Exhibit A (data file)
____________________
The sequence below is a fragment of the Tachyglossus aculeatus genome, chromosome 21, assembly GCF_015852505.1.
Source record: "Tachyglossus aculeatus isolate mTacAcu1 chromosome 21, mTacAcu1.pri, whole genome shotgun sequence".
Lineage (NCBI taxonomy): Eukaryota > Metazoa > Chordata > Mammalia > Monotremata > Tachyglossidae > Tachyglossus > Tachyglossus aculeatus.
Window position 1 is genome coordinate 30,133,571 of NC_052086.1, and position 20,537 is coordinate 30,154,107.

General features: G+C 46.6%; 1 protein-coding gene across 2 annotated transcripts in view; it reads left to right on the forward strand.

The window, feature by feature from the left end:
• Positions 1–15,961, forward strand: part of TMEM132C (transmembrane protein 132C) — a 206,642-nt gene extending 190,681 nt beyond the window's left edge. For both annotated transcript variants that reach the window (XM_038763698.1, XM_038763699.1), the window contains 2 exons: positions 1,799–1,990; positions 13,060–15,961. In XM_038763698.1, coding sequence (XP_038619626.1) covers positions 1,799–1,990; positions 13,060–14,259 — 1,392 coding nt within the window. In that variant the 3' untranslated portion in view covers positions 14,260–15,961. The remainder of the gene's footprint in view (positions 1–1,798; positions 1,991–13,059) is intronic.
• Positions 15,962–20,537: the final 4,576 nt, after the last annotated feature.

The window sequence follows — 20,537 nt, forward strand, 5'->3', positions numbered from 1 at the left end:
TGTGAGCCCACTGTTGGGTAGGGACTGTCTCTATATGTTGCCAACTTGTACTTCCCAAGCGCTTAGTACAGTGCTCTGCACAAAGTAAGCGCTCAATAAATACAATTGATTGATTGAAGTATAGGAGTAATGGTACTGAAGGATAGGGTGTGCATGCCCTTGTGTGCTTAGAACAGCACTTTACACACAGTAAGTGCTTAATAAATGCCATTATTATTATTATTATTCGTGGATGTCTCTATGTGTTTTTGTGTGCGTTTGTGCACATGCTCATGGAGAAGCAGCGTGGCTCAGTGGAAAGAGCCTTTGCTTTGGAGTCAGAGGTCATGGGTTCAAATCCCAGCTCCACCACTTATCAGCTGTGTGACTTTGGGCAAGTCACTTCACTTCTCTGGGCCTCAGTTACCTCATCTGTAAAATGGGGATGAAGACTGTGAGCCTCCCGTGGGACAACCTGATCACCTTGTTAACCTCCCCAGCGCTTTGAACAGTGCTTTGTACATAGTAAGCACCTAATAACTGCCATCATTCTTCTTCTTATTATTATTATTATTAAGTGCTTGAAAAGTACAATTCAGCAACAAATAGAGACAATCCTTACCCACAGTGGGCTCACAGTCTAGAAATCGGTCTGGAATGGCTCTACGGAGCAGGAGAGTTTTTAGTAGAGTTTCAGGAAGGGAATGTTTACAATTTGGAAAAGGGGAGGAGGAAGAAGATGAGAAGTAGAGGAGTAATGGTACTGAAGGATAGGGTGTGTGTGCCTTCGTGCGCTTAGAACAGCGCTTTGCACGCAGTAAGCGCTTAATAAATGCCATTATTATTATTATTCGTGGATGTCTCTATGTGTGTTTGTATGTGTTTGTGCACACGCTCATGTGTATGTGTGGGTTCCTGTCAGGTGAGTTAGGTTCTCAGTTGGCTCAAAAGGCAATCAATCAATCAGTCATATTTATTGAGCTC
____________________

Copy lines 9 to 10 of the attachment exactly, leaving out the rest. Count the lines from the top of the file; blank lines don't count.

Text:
The window sequence follows — 20,537 nt, forward strand, 5'->3', positions numbered from 1 at the left end:
TGTGAGCCCACTGTTGGGTAGGGACTGTCTCTATATGTTGCCAACTTGTACTTCCCAAGCGCTTAGTACAGTGCTCTGCACAAAGTAAGCGCTCAATAAATACAATTGATTGATTGAAGTATAGGAGTAATGGTACTGAAGGATAGGGTGTGCATGCCCTTGTGTGCTTAGAACAGCACTTTACACACAGTAAGTGCTTAATAAATGCCATTATTATTATTATTATTCGTGGATGTCTCTATGTGTTTTTGTGTGCGTTTGTGCACATGCTCATGGAGAAGCAGCGTGGCTCAGTGGAAAGAGCCTTTGCTTTGGAGTCAGAGGTCATGGGTTCAAATCCCAGCTCCACCACTTATCAGCTGTGTGACTTTGGGCAAGTCACTTCACTTCTCTGGGCCTCAGTTACCTCATCTGTAAAATGGGGATGAAGACTGTGAGCCTCCCGTGGGACAACCTGATCACCTTGTTAACCTCCCCAGCGCTTTGAACAGTGCTTTGTACATAGTAAGCACCTAATAACTGCCATCATTCTTCTTCTTATTATTATTATTATTAAGTGCTTGAAAAGTACAATTCAGCAACAAATAGAGACAATCCTTACCCACAGTGGGCTCACAGTCTAGAAATCGGTCTGGAATGGCTCTACGGAGCAGGAGAGTTTTTAGTAGAGTTTCAGGAAGGGAATGTTTACAATTTGGAAAAGGGGAGGAGGAAGAAGATGAGAAGTAGAGGAGTAATGGTACTGAAGGATAGGGTGTGTGTGCCTTCGTGCGCTTAGAACAGCGCTTTGCACGCAGTAAGCGCTTAATAAATGCCATTATTATTATTATTCGTGGATGTCTCTATGTGTGTTTGTATGTGTTTGTGCACACGCTCATGTGTATGTGTGGGTTCCTGTCAGGTGAGTTAGGTTCTCAGTTGGCTCAAAAGGCAATCAATCAATCAGTCATATTTATTGAGCTC